Free DP Download 20 March - THE ECONOMIC EFFECTS OF THE 1918 INFLUENZA EPIDEMIC
THE ECONOMIC EFFECTS OF THE 1918 INFLUENZA EPIDEMIC
Elizabeth Brainerd, Mark V Siegler
CEPR DP No. 3791 | Febraury 2003
A CEPR study by Elizabeth Brainerd and Mark V Siegler examines the impact of the 1918 influenza epidemic on subsequent economic growth using data on US states for the 1919-30 period. The study finds that the epidemic is positively correlated with subsequent economic growth in the United States, even after taking into account differences in population density, urbanisation, levels of income per capita, climate, geography, the sectoral composition of output, human capital accumulation, and the legacy of slavery. The results suggest that one more death per thousand resulted in an average annual increase in the rate of growth of real per capita income over the next ten years of at least 0.15% per year.
The Influenza Epidemic
- The influenza epidemic swept the world in three waves: the first in the spring of 1918, the second deadly wave in the fall of 1918, and a third wave that further afflicted some regions in early 1919.
- The virus spread quickly across the United States and reached Europe in a matter of weeks, apparently with the arrival of American troop ships. The influenza epidemic swept across Europe and had reached India, Australia and New Zealand by June 1918.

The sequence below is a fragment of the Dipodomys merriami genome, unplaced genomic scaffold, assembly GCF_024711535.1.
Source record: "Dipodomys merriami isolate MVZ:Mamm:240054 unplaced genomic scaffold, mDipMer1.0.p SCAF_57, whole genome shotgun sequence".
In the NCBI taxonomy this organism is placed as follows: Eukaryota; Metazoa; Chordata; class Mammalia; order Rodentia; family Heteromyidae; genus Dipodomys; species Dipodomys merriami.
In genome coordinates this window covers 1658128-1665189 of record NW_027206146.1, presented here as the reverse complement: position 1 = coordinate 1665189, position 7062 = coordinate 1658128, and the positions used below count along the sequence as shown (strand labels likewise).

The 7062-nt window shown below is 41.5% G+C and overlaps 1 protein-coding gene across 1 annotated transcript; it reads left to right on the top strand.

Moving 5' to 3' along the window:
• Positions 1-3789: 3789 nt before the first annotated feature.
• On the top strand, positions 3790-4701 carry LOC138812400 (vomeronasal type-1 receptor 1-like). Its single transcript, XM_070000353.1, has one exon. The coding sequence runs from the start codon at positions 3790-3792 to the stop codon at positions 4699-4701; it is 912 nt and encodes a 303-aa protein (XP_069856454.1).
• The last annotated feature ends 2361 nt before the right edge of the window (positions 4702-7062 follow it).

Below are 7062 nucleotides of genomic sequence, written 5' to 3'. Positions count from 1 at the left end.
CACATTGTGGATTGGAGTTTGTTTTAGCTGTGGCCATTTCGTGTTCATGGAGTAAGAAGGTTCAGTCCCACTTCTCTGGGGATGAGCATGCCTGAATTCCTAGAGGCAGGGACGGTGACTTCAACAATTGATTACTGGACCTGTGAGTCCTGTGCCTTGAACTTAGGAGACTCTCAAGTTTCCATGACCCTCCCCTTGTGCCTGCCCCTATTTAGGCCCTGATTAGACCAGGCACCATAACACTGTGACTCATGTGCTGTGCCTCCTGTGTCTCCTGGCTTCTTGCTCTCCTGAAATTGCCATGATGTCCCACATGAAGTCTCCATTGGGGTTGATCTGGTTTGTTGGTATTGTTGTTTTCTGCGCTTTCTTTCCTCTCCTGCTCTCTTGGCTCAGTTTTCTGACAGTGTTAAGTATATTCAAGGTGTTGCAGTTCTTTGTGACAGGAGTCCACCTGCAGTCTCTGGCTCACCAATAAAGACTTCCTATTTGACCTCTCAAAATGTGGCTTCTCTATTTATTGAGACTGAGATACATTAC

- The 1918-19 influenza epidemic killed at least 40 million people worldwide and 675,000 people in the United States, far exceeding the combat deaths experienced by the US in the two World Wars, Korea, and Vietnam combined.
- Besides its extraordinary virulence, the 1918-19 epidemic was also unique in that a disproportionate number of its victims were men and women ages 15 and 44, giving the age profile of mortality a distinct 'W' shape rather than the customary 'U' shape, and leading to extremely high death rates in the prime working ages.
- The male mortality rate for those ages 15 to 44 exceeded the female mortality rate by 50-75% in 1918, in contrast to the non-epidemic years in which the death rates by gender are virtually identical.
Figure 1: US Male and Female Life Expectancy at Birth, 1900-1945